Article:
After two failed attempts, SpaceX has finally managed to take flight with its Starship SN5 prototype, making the spacecraft ‘hop’ 150 meters in the air. This makes it the first ‘complete’ version of the spaceship to actually take off from the ground after Starhopper (the lower half of the new prototype) completed a similar hop in August of 2019.
SpaceX has been striving to achieve this feat from 2 days now, and had two failed attempts before it was able to complete the test. The first one, which took place on Monday, failed after the Raptor turbopump spin start valve did not open up, which led to the automatic abortion of the mission. The second one, which took place yesterday, ran into a similar fate, after a huge 100ft tall plume of white smoke surrounded the spacecraft, which was later identified to be liquid smoke.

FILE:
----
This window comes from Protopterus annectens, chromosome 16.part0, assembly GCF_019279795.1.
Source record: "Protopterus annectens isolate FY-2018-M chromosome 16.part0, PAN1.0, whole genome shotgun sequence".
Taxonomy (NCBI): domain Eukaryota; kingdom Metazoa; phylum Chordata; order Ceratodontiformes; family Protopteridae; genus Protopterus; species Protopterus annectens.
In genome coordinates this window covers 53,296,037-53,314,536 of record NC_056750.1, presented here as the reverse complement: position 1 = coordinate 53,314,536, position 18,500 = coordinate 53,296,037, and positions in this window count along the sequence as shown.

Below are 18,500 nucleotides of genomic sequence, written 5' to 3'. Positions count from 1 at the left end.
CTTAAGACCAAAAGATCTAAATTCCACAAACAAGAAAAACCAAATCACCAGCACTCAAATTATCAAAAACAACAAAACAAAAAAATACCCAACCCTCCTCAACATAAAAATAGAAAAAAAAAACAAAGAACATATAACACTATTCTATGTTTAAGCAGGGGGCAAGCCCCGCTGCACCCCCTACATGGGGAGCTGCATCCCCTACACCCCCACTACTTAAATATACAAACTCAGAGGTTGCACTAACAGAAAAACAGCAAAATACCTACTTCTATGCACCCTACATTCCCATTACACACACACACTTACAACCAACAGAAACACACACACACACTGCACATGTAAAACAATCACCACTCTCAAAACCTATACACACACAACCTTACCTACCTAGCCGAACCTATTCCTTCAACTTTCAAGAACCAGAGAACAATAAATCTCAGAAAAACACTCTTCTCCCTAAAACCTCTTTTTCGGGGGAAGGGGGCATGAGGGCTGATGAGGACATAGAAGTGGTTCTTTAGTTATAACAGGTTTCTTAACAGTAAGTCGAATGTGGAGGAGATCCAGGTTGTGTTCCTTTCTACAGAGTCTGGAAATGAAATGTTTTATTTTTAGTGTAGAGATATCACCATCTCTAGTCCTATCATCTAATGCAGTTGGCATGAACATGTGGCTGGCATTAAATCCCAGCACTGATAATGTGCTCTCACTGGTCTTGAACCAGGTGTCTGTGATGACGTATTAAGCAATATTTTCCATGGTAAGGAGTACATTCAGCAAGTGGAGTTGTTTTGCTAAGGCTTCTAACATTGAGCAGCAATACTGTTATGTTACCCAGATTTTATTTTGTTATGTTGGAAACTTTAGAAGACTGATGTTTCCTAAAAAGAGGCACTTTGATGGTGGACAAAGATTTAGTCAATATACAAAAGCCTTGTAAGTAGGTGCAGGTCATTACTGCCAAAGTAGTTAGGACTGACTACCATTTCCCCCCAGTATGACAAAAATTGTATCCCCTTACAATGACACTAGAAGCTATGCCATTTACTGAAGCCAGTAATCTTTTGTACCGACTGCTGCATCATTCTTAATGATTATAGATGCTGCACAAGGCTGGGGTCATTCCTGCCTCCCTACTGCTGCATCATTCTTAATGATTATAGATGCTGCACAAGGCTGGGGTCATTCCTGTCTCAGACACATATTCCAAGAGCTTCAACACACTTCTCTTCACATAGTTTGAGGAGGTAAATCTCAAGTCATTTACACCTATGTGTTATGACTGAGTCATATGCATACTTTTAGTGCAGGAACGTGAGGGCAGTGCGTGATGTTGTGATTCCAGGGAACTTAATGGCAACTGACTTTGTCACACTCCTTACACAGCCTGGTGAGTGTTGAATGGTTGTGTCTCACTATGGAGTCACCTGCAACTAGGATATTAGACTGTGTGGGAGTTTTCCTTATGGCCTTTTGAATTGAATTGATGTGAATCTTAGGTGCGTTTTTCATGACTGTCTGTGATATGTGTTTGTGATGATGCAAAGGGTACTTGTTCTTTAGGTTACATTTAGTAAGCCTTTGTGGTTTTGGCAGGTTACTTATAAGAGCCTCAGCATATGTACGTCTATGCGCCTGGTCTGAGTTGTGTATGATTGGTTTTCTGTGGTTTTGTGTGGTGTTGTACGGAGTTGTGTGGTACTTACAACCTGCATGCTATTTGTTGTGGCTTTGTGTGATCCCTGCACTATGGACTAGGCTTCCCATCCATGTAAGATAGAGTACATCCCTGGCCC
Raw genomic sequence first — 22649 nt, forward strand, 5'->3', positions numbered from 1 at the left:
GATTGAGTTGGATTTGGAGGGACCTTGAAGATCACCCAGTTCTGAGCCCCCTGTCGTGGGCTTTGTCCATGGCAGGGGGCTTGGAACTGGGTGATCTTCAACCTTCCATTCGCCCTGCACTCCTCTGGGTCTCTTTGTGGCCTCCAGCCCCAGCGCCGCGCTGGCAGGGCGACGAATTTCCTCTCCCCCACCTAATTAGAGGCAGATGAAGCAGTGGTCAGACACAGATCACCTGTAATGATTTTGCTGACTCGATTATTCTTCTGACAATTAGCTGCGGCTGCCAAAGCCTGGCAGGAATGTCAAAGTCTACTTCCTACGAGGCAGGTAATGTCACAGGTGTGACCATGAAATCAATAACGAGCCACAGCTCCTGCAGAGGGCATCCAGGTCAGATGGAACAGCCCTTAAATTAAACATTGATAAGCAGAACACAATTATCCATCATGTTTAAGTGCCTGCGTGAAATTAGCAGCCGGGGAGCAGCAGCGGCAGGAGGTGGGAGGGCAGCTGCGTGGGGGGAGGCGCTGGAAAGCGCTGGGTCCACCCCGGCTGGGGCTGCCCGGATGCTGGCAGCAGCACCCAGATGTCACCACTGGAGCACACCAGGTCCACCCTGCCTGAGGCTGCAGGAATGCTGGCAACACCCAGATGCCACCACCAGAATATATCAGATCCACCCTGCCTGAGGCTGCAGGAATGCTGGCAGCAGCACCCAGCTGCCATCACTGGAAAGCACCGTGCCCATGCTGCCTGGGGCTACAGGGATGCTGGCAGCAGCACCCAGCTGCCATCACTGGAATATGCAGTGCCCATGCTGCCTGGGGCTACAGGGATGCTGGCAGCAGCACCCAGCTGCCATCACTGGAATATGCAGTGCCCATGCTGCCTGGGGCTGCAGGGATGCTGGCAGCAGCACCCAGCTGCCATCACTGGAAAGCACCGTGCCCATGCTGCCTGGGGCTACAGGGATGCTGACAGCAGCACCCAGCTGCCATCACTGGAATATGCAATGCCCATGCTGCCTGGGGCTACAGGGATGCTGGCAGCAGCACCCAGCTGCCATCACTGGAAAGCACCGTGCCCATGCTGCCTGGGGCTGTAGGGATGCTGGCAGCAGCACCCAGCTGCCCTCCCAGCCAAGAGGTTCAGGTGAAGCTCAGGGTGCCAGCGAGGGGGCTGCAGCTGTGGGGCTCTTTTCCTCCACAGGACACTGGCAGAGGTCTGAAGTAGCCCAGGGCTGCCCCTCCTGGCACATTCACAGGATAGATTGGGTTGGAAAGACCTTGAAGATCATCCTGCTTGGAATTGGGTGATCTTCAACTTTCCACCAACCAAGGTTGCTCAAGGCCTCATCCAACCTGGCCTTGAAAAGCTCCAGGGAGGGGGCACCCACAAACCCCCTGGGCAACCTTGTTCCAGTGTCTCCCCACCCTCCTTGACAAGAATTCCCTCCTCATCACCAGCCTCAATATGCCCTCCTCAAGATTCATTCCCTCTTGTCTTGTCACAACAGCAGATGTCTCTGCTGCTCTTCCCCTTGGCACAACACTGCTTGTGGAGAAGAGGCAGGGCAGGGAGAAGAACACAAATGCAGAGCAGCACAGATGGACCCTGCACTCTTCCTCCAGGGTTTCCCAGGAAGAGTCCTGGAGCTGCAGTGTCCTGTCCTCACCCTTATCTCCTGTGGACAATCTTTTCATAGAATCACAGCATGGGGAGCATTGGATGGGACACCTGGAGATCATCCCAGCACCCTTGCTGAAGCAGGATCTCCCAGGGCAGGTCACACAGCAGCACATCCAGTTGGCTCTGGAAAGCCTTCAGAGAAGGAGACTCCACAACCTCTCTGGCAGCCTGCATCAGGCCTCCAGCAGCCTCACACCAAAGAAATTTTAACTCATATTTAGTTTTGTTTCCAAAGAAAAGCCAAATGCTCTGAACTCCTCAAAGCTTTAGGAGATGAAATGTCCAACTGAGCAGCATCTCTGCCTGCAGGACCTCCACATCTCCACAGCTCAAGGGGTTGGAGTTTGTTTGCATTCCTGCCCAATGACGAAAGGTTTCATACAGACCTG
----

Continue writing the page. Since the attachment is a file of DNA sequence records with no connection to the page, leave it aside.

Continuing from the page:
It is interesting to note that both these attempts failed at similar stages, i.e. after the siren was rung, which is supposed to be a prelude to the actual take off.
However, as the saying goes, third time’s the charm as SpaceX managed to finally complete the test of its prototype yesterday. Instead of abandoning the test after the first failed attempt, the company decided that it could make a second go at it after refueling the ship and fixing the underlying issues, which it did.
This makes SN5 the first complete version of the Starship line of vehicles to take off from the Earth (minus the domed cap and control fins that will appear lower down on its sides).
Now, the SN5 will become the basis of all the future tests, and the final version of the Starship vehicles. The prototype that flew today was equipped with one Raptor engine, while SpaceX hopes that the final version of the vehicle will have six.
Starship takes flight pic.twitter.com/IWvwcA05hl
— SpaceX (@SpaceX) August 5, 2020
And just like the test today, the final version of Starship, in all its glory, will be able to ‘land’ on surface of astronomical bodies and take off from there again, which will not only revolutionize space travel but also bring the costs associated with it way down.